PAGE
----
Monster, Inc.

Monster, Inc.
page 5

This page was created on November 01, 2001
This page was last updated on May 22, 2005


Click to enlargeBringing the characters in "Monsters, Inc." to life required a skilled team of animators working in concert with an ensemble of great voice talent. Dialogue tracks were recorded over a few years and the animators were inspired by these performances along with keen observations and their own imaginations to create the depth, emotion and fun that these characters bring to the screen.

Click to enlargeWith his roots as an animator, director Pete Docter knew exactly how to work with the animation team. The film's two supervising animators - Glenn McQueen and Rich Quade - gave him the level of leadership and support he needed to guide the team of more than 35.

"The overall quality of animation on this film is really great," says Docter. "Glenn and Rich have been able to push everybody further than anyone thought they could go and there's some truly amazing scenes in the film."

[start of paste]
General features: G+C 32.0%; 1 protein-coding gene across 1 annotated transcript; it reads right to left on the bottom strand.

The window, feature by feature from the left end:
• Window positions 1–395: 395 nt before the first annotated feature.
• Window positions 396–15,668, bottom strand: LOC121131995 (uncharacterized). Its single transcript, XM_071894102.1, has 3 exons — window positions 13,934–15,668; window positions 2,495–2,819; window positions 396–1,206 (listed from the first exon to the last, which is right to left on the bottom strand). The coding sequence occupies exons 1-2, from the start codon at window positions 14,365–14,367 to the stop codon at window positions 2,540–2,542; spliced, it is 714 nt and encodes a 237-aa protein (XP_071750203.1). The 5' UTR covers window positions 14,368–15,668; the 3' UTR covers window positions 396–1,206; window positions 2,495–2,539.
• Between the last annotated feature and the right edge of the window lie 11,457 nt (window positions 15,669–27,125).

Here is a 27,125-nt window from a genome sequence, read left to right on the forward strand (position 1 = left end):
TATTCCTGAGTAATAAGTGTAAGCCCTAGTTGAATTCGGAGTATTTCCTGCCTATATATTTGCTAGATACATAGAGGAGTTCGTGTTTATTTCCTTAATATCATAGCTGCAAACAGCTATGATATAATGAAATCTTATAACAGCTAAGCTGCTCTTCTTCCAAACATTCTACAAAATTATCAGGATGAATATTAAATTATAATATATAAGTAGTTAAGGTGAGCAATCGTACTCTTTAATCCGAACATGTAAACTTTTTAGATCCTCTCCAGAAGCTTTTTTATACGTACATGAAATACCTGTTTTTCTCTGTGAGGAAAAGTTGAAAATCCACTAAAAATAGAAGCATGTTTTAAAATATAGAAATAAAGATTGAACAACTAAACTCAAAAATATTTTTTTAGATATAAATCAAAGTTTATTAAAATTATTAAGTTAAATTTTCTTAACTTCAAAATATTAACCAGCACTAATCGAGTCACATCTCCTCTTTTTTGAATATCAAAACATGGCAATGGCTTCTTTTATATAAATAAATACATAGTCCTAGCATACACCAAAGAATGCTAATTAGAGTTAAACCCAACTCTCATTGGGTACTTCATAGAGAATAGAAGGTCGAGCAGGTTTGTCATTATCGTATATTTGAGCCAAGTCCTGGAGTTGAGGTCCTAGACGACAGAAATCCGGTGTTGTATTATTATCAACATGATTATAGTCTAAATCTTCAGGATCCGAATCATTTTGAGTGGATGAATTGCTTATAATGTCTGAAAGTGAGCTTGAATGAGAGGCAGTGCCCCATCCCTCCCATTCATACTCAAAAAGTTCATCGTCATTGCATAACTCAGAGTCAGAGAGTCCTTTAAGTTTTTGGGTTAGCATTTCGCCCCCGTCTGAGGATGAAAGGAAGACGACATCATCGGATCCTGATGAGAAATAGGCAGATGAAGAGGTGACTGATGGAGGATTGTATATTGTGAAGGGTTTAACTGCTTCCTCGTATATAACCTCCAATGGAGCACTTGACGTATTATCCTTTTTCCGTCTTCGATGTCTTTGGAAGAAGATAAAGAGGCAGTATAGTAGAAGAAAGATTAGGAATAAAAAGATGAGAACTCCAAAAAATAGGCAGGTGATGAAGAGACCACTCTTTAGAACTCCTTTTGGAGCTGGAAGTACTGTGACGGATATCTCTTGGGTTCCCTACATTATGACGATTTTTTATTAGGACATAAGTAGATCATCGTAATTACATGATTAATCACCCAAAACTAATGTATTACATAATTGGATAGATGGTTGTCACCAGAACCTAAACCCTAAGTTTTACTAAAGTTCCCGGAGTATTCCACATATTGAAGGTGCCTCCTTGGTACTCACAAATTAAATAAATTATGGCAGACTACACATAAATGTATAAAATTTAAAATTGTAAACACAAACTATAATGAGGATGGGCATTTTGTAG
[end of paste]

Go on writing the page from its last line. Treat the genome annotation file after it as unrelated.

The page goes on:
Click to enlargeMcQueen notes, "Pete was a great guy to work with and proved to be a real animator's director. On 'Toy Story,' he was, without a doubt, the best animator in the department and he really knows how to relate to animators. He knows our part of the film like no one else and encouraged us to do our very best work."

McQueen and Quade took an active role in working with the modeling team (supervised by Eben Ostby) to create characters that were animationfriendly. New animation controls (called "avars" - articulated variables) were built into the tools programs to give the animators a wider range of options and the ability to add more subtle movements to the performance.

Another change on "Monsters, Inc." from previous Pixar features was the designation of character leads for each of the main characters. On past productions, animators gravitated towards or became experts on specific characters, but generally worked on whole sequences involving multiple members of the cast. On this film, certain key animators were selected to be specialists that the other animators would turn to for advice or suggestions as to movement, personality, etc.